A few months ago, I got to see the Australian premiere of one of my favourite musicals: The Hunchback of Notre Dame (the musical). Now there’s so much I could say about why I love this narrative and the depth of insights it offers into so many dimensions of the human experience, from exploring the social model of disability, to the relationship of church and state, to critiquing purity culture (quite literally!), but perhaps the most prevalent theme that stood out to me that night was the concept of sanctuary. This theme of sanctuary runs throughout the entire show and carries a number of meanings, including both the Medieval practice of fugitives claiming ‘sanctuary’ in the Catholic church and also the broader meaning of ‘sanctuary’ as a safe space to be protected from the world’s harms.
In a short elaboration of my last post, I thought I'd share another example of the kind of emotional labour queer people (and others!) have to do to exist in the church. At the end of the last post I mentioned that emotional labour still happens even when we aren't directly participating in a conversation: … Continue reading Emotional Labour Part 2
Picking up where I left off in this series of 4 Ways Christians Burden Queer People, I wanted to talk about another burden queer people disproportionately carry in the church: emotional labour. If the first burden was "1. Telling us how to speak instead of listening to what we say," the second burden Christians place … Continue reading Emotional Labour
Today marks the first anniversary of my friend T choosing to courageously invite everyone in her life to know her more personally than she’d ever done before, and it seems like a timely opportunity to reflect on what life outside the closet is like for us who've had the privilege of emerging form it. Having journeyed with T for some years and been church family together, I got to see just how much courage this took and how significant this decision to be more fully known was for her. I have so much admiration and love for her, so today I want to honour T’s story and dedicate this post to her.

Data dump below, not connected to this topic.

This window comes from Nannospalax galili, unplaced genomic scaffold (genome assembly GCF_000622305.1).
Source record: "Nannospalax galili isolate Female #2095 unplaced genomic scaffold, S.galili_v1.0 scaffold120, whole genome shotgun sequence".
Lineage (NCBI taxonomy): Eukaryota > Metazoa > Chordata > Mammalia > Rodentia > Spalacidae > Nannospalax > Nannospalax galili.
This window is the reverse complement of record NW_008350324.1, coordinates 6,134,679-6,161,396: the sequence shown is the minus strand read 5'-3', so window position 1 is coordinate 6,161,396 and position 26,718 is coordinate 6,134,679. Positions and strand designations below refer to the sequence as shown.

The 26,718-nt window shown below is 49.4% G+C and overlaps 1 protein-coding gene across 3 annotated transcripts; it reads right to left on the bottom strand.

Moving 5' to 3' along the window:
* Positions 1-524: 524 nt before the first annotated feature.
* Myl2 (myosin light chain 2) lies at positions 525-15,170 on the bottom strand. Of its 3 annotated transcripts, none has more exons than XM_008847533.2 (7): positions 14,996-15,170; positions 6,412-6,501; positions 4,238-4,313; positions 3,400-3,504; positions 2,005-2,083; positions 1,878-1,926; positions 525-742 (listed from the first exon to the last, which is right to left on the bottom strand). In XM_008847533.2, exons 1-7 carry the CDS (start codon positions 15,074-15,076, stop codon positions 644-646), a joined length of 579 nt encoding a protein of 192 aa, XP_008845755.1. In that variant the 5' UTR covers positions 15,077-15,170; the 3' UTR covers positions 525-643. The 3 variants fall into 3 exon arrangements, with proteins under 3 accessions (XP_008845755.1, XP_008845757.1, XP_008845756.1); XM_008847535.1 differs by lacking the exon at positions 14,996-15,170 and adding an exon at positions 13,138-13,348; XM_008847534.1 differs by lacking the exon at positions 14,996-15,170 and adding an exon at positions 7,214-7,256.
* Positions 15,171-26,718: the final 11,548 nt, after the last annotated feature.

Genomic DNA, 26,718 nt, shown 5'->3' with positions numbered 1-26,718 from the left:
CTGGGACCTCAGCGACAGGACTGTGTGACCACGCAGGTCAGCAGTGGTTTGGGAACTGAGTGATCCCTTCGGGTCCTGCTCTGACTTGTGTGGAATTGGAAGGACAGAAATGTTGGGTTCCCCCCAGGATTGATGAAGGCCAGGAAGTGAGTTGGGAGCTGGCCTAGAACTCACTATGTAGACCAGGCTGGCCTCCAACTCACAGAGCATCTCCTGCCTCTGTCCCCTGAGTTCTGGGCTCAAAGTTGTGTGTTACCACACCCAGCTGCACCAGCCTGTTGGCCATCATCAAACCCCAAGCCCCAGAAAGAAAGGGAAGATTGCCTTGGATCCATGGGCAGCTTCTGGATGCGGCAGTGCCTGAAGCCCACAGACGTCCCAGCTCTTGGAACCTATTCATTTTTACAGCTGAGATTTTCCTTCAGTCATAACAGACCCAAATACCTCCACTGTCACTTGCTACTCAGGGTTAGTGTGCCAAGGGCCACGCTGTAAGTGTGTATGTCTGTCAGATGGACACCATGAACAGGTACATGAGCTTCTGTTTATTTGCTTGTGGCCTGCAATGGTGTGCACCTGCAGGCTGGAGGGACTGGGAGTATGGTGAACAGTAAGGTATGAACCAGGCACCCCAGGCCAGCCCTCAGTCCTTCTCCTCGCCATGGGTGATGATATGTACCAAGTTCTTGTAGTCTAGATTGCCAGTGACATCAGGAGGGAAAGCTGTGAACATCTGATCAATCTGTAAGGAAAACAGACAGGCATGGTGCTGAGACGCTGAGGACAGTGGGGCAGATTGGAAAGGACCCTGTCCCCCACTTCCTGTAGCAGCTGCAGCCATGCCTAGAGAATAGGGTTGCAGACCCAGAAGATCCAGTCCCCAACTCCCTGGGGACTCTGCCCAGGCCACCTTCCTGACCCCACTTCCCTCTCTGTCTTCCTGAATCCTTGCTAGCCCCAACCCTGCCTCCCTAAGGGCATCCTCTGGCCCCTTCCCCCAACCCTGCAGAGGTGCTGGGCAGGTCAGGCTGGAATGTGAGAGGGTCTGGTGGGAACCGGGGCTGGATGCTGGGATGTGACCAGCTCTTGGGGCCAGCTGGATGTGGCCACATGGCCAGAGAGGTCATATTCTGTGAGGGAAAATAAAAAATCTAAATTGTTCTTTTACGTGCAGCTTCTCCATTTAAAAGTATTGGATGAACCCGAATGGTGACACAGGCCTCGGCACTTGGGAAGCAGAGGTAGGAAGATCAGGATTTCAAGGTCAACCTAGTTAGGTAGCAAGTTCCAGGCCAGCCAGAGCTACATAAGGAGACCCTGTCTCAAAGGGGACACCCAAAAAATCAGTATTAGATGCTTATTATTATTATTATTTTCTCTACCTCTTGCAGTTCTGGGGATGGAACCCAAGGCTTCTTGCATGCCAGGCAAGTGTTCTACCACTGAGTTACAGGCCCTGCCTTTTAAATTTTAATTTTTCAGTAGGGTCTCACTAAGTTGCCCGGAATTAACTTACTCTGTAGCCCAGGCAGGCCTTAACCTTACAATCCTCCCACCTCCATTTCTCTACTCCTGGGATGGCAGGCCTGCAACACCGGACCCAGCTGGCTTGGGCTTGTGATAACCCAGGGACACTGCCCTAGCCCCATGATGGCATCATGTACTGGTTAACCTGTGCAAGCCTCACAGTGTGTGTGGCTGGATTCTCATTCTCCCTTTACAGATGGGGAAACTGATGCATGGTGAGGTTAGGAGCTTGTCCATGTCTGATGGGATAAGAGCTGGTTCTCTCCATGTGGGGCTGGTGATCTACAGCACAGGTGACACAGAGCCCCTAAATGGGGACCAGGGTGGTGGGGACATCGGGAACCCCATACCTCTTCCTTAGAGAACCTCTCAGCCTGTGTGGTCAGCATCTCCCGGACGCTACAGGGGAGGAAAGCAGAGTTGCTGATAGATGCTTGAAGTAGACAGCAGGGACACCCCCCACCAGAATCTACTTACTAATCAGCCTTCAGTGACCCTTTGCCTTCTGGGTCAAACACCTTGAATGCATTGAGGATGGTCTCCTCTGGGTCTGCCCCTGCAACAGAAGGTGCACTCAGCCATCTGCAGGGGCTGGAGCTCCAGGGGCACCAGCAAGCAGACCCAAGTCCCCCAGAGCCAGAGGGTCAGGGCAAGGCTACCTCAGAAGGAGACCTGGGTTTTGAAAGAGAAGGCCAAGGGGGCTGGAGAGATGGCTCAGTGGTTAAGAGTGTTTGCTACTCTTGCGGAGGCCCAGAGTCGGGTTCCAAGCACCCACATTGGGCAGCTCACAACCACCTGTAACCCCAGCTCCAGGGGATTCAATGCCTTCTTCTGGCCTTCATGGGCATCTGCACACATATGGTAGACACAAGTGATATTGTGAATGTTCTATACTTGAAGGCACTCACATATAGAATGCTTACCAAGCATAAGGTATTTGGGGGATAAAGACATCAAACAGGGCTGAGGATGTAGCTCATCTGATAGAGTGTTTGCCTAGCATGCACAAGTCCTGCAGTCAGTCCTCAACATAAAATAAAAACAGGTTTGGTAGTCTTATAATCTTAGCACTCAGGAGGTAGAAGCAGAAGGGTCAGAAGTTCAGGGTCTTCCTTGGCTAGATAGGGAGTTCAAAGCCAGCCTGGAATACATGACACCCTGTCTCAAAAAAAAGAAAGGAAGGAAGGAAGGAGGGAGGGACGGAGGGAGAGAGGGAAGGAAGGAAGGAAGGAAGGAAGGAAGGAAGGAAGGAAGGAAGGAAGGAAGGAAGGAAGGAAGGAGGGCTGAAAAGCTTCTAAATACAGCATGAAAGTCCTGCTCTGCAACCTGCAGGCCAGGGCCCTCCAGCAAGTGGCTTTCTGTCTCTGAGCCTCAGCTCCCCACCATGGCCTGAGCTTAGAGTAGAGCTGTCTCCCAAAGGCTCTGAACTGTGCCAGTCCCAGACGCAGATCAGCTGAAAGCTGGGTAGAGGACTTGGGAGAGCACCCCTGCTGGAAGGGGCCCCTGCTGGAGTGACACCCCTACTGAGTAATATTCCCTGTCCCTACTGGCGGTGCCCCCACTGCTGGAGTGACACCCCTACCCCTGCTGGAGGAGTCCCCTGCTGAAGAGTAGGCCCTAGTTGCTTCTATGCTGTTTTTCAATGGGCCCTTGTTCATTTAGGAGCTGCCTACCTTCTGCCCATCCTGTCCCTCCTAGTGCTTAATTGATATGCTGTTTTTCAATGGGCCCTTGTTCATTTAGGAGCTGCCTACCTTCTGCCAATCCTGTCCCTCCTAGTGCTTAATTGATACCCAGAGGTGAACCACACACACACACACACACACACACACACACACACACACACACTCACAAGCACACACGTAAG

Today I’ve been thinking about Jesus’ warning against hypocrisy to the religious leaders of his day in Matthew 23. At one point he says, “They tie up heavy, cumbersome loads and put them on other people’s shoulders, but they themselves are not willing to lift a finger to move them.” (Matt 23:4 NIV). It’s not … Continue reading 4 Ways Christians Burden Queer People: Language Policing (1/4)
Here’s a sentence I never thought I’d write: I just got home from an impromptu dance party with some small foster children I was on a playdate with. I’m still beaming – my heart does a happy front-flip every time I picture the goofy smile written across the face of this pre-verbal toddler who didn’t say much but who communicated such loud joy with his whole body as we rocked out together to The Lion Sleeps Tonight. His older brother was the mastermind behind the idea; after we got back from a playdate at the park and found there was no one else home yet, a mischievous glint flashed across his eyes and he said, “We have the house all to ourselves… we should have a party!!!A dance party!” So we did. It was awesome.
Dear readers, It's been a few months! A number of you have been quietly nagging me to do some more writing, and while I can't make any promises for the future, I do hope I'll be in a position to share more of my writing soon. I have a lot of things I'd like to put into words and many feelings I'd like to share, but the truth is, I can't. Not right now. There are a few reasons for this, but most of all I'm just so emotionally depleted.
Photo by Rod Long on Unsplash A few years ago I had to stay overnight with my younger sister on suicide watch. She was in a pretty vulnerable place and at a high risk of harm, and since I was in town it just made sense for me to support her by being present and … Continue reading Christian Leadership, Risk Absorption, and Conversion Therapy
On Monday morning I woke up to a message from a friend that read, “I am sorry to hear about your lockdown!” I had literally just woken up moments before picking up my phone (I know, I know, I’m a millennial), so the fact that we were going into lockdown was news to me. When I’d gone to bed 8 hours earlier, I expected to wake up to another normal day. Instead, I found out from an interstate friend that Brisbane was going into a snap lockdown to control the spread of some new covid cases.
When I first started this blog about a year ago, one of my main goals was to share stories. By nature, I tend to intellectualise a bit and default to sharing ideas rather than stories, but I’m becoming more and more convinced that there’s a deeper kind of learning that happens through embodied experiences and stories. Some learning is more caught than taught: especially the kind of learning that involves character growth and worldview shifts. So I wanted to share with you a story of how my church family taught me about family.